Road to Da­m­as­cus re­quires Syria’s con­ver­sion

The Washington Times Weekly - - Commentary -

The Obama ad­min­is­tra­tion ap­pears to have set its sights on Syria as part of its ef­forts to turn over a new leaf on Mid­dle East pol­icy. Re­cent days have seen a spate of diplo­matic over­tures by Wash­ing­ton to the regime of Syr­ian Pres­i­dent Bashar As­sad.

Th­ese ini­tia­tives have ranged from an ad­min­is­tra­tion autho­riza­tion of spare parts for Syr­ian air­craft to the very pub­lic visit to Da­m­as­cus of Sen. John Kerry, the new chair­man of the Se­nate For­eign Re­la­tions Com­mit­tee.

Th­ese over­tures rep­re­sent a ma­jor shift in Amer­i­can pol­icy. Af­ter all, it was just five years ago that Congress passed the Syria Ac­count­abil­ity and Le­banese Sovereignty Restora­tion Act (SALSA), a com­pre­hen­sive ef­fort to pres­sure Da­m­as­cus to cease its sup­port for U.S.-des­ig­nated ter­ror­ist or­ga­ni­za­tions, with­draw all its forces and se­cu­rity per­son­nel from Le­banon, cease the de­vel­op­ment of weapons of mass de­struc­tion (as well as longer range mis­siles), and end “all sup­port for, and fa­cil­i­ta­tion of, all ter­ror­ist ac­tiv­i­ties in­side Iraq.” It did so pri­mar­ily by tar­get­ing Syria’s abil­ity to im­port goods with more than 10 per­cent U.S. con­tent - an am- bigu­ous de­scrip­tion that has helped dis­suade sev­eral Euro­pean com­pa­nies from deal­ing with Da­m­as­cus, based on their fears of com­mer­cial reper­cus­sions from the United States. In the process, the law has taken on the sta­tus of a de facto in­ter­na­tional boy­cott - al­beit a weak one.

The Obama ad­min­is­tra­tion’s re­cent diplo­matic car­rots, there- cian Rafiq Hariri. This changed with France’s 2007 elec­tion of Ni­co­las Sarkozy as its pres­i­dent. He re­versed the pol­icy of his pre­de­ces­sor in fa­vor of a diplo­matic ap­proach to Da­m­as­cus.

But Mr. Sarkozy’s en­er­getic ap­proach con­sisted mainly of giv­ing car­rots in the present in ex­change for prom­ises of fu­ture mod­er­a­tion.

And freed from in­ter­na­tional re­place his coun­try’s ag­ing com­mer­cial fleet.

At the time, the Bush ad­min­is­tra­tion weighed in to stop the deal, which in­volved prod­ucts with more than 10 per­cent Amer­i­can con­tent. Not so now: Syria’s trans­port min­is­ter, Yarub Badr, re­cently told re­porters that the Com­merce Depart­ment, in an ap­par­ent lib­er­al­iza­tion of sanc­tions pol­icy, has As­sad regime would there­after work to nor­mal­ize its re­la­tions with Le­banon and make real progress in the peace process with Is­rael. The re­sult­ing gains, how­ever, have been min­i­mal — and can be re­versed eas­ily.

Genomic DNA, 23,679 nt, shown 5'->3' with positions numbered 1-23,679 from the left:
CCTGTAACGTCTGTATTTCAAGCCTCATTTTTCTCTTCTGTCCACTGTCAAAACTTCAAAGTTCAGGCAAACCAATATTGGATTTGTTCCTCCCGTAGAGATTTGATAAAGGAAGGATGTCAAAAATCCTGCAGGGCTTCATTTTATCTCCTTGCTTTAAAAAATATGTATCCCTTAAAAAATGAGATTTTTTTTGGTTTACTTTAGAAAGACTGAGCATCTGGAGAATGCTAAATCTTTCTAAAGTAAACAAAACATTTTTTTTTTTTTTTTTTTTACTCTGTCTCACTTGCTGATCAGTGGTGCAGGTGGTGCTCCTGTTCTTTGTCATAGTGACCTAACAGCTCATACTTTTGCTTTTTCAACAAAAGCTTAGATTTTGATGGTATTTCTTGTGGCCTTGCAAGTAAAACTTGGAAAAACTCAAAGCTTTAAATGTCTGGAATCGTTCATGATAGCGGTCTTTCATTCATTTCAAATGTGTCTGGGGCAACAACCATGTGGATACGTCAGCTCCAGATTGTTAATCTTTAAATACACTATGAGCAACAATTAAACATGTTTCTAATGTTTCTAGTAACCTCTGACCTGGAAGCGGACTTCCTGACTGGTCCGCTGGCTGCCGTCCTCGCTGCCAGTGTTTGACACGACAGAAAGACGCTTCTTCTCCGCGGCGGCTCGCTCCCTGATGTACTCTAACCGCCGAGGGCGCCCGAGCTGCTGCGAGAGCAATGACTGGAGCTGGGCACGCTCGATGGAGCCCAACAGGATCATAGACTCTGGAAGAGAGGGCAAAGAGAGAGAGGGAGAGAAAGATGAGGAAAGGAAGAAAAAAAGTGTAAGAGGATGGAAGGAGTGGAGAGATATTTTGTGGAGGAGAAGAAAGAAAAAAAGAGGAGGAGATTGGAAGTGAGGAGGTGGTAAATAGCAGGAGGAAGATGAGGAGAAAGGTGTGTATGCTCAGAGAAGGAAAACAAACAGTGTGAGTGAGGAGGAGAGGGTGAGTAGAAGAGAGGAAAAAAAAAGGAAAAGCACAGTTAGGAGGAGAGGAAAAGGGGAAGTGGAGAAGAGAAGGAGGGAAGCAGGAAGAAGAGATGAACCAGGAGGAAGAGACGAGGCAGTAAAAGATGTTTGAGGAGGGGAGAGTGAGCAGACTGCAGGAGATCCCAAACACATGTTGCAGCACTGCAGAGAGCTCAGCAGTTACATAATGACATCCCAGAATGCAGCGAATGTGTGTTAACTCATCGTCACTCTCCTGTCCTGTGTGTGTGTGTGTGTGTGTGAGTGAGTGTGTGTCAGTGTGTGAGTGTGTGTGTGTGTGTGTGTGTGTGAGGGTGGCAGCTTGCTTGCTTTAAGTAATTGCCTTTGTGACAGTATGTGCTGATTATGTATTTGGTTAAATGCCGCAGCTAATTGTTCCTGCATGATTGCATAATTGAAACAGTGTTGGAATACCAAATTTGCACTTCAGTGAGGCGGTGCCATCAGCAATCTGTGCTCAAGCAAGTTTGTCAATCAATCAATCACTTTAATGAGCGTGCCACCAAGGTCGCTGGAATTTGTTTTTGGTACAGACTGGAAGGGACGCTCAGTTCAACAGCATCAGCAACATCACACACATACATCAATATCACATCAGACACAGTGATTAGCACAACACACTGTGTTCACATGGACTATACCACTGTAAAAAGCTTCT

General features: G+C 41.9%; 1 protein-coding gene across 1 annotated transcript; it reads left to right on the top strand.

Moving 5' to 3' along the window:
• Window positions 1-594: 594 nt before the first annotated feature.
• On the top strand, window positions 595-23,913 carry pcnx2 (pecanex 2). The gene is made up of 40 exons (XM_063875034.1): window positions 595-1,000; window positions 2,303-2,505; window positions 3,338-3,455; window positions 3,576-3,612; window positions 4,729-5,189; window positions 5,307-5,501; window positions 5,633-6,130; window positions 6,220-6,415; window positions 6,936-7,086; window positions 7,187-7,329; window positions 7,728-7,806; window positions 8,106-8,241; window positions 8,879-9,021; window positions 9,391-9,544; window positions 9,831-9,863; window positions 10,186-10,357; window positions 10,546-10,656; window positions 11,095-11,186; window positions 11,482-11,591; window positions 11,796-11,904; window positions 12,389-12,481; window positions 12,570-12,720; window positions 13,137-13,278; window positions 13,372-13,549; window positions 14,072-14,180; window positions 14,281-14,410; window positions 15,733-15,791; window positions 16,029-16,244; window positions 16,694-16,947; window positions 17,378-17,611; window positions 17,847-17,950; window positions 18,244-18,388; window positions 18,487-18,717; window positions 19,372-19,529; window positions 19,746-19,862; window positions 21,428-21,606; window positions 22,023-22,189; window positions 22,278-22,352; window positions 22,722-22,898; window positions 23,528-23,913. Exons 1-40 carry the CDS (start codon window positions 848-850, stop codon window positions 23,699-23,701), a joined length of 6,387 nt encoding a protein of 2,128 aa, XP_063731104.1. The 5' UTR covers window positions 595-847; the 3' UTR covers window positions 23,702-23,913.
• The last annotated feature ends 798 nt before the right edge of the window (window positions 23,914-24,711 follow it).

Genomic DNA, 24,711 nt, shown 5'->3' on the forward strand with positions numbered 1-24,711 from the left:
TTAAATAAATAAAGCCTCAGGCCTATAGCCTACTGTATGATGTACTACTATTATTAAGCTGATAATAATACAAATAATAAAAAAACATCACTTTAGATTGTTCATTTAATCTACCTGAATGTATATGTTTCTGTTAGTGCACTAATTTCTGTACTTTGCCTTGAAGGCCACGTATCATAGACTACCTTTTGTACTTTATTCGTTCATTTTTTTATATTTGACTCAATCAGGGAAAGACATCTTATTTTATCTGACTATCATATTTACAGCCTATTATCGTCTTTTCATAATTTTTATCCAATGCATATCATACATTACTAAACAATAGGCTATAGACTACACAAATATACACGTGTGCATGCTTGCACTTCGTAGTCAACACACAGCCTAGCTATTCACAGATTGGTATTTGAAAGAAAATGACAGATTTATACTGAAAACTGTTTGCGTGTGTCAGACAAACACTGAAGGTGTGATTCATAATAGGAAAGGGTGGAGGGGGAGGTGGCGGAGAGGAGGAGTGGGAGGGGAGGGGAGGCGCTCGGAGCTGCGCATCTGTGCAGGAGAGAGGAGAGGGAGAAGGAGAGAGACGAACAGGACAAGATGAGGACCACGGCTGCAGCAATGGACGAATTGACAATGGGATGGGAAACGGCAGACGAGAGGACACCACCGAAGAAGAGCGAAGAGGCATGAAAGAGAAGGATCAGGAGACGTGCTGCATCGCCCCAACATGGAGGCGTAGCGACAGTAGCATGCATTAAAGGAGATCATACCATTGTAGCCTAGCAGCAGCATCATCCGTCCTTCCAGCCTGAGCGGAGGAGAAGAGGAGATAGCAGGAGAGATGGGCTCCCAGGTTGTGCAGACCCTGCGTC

Wash­ing­ton, how­ever, can suc­ceed where France has failed. With a United Na­tion­sspon­sored tri­bunal set to probe Syria’s com­plic­ity in the Hariri as­sas­si­na­tion, and with new In­ter­na­tional Atomic En­ergy Agency rev­e­la­tions about Syria’s nu­clear am­bi­tions, Da­m­as­cus is un­der siege. Real en­gage­ment with Syria will need to ex­ploit this fact.

And if the Obama ad­min­is­tra­tion is in­ter­ested in truly bring­ing the world’s last Ba’athist state back into the fold, it will need an ap­proach that ties the loos­en­ing of in­ter­na­tional penal­ties to con­crete Syr­ian ac­tions — rather than one that sim­ply re­wards its ruler in hopes that he will come to the ne­go­ti­at­ing ta­ble.

Matthew R.J. Brodsky is a Legacy Her­itage Fel­low at the Amer­i­can For­eign Pol­icy Coun­cil in Wash­ing­ton, D.C., where he spe­cial­izes in Syr­ian and Le­banese af­fairs, Arab pol­i­tics and po­lit­i­cal Is­lam.

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